David Perlstein, MD, MBA, FAAP
Dr. Perlstein received his Medical Degree from the University of Cincinnati and then completed his internship and residency in pediatrics at The New York Hospital, Cornell medical Center in New York City. After serving an additional year as Chief Pediatric Resident, he worked as a private practitioner and then was appointed Director of Ambulatory Pediatrics at St. Barnabas Hospital in the Bronx.
William C. Shiel Jr., MD, FACP, FACR
Dr. Shiel received a Bachelor of Science degree with honors from the University of Notre Dame. There he was involved in research in radiation biology and received the Huisking Scholarship. After graduating from St. Louis University School of Medicine, he completed his Internal Medicine residency and Rheumatology fellowship at the University of California, Irvine. He is board-certified in Internal Medicine and Rheumatology.
In this Article
- Rickets facts
- What is rickets?
- What is the history of rickets?
- What causes rickets?
- What are rickets symptoms and signs?
- How do health-care professionals diagnose rickets?
- What is the treatment for rickets?
- Who are the specialists who treat rickets?
- What is the prognosis for rickets?
- Is it possible to prevent rickets?
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What is the treatment for rickets?
The treatment for rickets depends upon the cause as mentioned above in the discussion of hypophosphatemic rickets and renal rickets. In cases of nutritional rickets and vitamin D deficiency, treatment is simple. The first step is to prevent the complications of calcium and phosphate deficiency by correcting any abnormal levels with supplemental calcium or phosphate as well as the activated vitamin D (calcitriol). Once the diagnosis of rickets is confirmed, initiation of vitamin D supplementation is recommended, as well as a diet rich in calcium. This is especially important for children on vegan diets. The treatment for some of the bony abnormalities depends on the severity of the cases and may require referral to an orthopedic provider for evaluation.
Who are the specialists who treat rickets?
Pediatricians and family practitioners usually care for children with nutritional rickets without consulting specialists. Kidney specialists (nephrologists) generally help manage renal rickets as well as hypophosphatemic rickets and sometimes a pediatric endocrinologist (specializes in hormones) may get involved.
What is the prognosis for rickets?
Outcomes for children with nutritional rickets are excellent, especially if diagnosed early. Appropriate supplementation with calcium and vitamin D will lead to healing of the bony defects within days to months. Severe bowing, seen in longer-standing cases of rickets, may also resolve over a number years without requiring surgical intervention. In patients with very advanced disease, however, the bony changes may be permanent.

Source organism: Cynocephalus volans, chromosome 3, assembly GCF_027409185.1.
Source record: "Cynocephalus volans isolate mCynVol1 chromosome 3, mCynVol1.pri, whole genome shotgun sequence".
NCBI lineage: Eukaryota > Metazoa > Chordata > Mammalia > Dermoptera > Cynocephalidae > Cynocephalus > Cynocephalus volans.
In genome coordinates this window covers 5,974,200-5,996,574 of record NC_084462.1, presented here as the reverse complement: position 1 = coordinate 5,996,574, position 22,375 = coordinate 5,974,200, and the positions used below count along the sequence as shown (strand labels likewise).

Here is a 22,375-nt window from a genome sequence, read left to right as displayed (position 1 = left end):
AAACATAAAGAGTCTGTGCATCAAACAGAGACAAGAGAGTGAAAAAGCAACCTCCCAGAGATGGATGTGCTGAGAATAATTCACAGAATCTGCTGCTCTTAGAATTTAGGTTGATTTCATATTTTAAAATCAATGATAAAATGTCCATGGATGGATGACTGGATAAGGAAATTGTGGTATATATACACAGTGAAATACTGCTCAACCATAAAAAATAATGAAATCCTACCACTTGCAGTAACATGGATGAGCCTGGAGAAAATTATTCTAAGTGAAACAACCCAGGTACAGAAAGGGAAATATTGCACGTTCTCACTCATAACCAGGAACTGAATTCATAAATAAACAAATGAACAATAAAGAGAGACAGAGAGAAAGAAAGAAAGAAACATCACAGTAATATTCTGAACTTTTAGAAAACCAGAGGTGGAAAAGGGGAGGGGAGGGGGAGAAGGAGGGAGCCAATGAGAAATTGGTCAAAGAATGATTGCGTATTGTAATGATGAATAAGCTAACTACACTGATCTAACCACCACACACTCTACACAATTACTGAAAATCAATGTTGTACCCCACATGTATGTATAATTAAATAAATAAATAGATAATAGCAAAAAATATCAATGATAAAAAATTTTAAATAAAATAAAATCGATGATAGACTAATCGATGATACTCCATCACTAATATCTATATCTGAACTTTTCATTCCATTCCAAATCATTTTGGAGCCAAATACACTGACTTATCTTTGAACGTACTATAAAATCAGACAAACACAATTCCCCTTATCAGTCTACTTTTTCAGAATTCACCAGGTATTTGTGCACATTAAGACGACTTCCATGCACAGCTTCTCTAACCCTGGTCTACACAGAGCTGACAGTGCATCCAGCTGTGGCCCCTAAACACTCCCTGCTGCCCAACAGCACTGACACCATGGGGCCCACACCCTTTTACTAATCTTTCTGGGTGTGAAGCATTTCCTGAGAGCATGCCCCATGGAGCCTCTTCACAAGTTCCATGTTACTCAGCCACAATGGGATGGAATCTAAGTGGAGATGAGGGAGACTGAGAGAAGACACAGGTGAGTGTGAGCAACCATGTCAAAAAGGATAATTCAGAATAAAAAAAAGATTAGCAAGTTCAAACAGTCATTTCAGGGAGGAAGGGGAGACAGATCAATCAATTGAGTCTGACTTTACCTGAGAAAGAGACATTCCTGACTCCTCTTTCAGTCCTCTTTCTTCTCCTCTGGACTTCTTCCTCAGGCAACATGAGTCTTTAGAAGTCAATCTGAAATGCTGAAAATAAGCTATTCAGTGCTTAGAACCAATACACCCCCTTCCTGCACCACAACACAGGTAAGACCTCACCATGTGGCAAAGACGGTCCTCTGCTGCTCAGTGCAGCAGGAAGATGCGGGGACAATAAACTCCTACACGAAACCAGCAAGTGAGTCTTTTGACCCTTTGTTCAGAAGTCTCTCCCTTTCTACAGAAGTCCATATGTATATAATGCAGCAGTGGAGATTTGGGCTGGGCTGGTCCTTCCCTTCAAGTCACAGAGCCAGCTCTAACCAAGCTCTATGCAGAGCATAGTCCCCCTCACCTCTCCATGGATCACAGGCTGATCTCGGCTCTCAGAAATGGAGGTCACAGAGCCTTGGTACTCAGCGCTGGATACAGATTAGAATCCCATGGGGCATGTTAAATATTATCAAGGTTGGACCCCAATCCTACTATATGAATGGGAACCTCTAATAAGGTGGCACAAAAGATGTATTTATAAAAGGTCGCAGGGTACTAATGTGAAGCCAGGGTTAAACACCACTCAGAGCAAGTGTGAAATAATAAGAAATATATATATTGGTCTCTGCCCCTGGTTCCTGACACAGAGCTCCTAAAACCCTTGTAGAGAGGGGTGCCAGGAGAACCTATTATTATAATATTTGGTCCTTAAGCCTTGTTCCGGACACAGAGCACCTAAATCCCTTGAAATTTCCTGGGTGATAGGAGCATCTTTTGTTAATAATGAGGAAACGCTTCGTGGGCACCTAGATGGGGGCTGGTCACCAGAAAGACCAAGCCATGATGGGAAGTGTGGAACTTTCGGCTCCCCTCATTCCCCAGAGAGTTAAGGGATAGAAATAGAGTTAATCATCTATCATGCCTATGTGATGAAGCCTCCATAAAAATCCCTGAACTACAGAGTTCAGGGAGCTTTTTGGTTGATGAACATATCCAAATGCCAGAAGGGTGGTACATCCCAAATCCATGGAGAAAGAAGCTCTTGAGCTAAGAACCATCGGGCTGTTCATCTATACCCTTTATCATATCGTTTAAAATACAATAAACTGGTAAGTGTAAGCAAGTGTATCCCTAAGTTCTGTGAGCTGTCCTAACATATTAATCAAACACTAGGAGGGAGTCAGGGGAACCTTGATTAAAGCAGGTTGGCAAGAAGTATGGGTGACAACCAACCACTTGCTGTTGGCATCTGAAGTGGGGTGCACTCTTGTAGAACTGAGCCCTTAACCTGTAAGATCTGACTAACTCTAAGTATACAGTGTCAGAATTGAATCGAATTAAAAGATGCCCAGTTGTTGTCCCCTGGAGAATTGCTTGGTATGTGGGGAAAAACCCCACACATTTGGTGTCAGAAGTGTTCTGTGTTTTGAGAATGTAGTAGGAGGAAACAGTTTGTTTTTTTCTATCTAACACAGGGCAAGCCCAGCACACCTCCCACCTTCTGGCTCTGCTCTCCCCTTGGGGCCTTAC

Is it possible to prevent rickets?
Pediatricians, family practitioners, and obstetricians are responsible for educating parents (and expecting parents) about measures to prevent rickets. For the expecting mother, this includes recommending prenatal vitamins and appropriate nutritional counseling. For the new mother, it is important for her to be advised about vitamin D supplementation for exclusively breastfed babies and, as the child gets older and begins to wean, appropriate nutritional counseling, and reasonable sun exposure for the child.
Vitamin D insufficiency is increasingly being recognized as an under-detected health risk for people of all ages in the United States. Up to 30% of U.S. children are vitamin D deficient to some degree and worldwide this is a much higher percentage. In 2011, the American Academy of Pediatrics (AAP) published a technical report titled "UV Radiation: A Hazard to Children and Adolescents" that concluded that all "infants, children, and adolescents receive vitamin D supplementation and avoid overexposure to sunlight and artificial sources due to the health risks (cancer, etc)." Currently, studies are unclear about how much vitamin D is enough in certain populations, but the current recommendation is for at least 400 IU daily.
Given the fact that vitamin D supplementation may not be readily available worldwide, more research needs to be performed to determine the "safe" amount of sunlight exposure for infants and children if we are going to successfully prevent rickets throughout the world.
Balk, S.J. "UV Radiation: A Hazard to Children and Adolescents." Pediatrics 127.3 Mar. 2011: e791-e817.
Holick, M.F. "Vitamin D Deficiency; Review Article-Medical Progress." N Engl J Med 357 (2007): 266-281.
Holick, M.F. and T.C. Chen. "Vitamin D Deficiency: A Worldwide Problem With Health Consequences." Am J Clin Nutr 87 (2008): 1080S-1086S.
Joiner, T., et al. "The Many Faces of Vitamin D Deficiency Rickets." Pediatrics in Review 21 (2000): 296.
Misra, M., et al. "Vitamin D Deficiency in Children and Its Management: Review of Current Knowledge and Recommendations." Pediatrics 122.2 Aug. 2008: 398-417.
Mughal, M.Z. "Rickets." Current Osteoporosis Report. 9.4 Dec. 2011: 291-299.
Rajakumar, Kumaravel. "Vitamin D, Cod-Liver Oil, Sunlight, and Rickets: A Historical Perspective." Pediatrics 112.2 Aug. 2003, e132-e135. <http://www.pediatrics.org/cgi/content/full/112/2/e132>.
Wagner, C., and F. Greer. "Prevention of Rickets and Vitamin D deficiency in Infants, Children and Adolescents." Pediatrics 122 Nov. 2008: 1142-1152.
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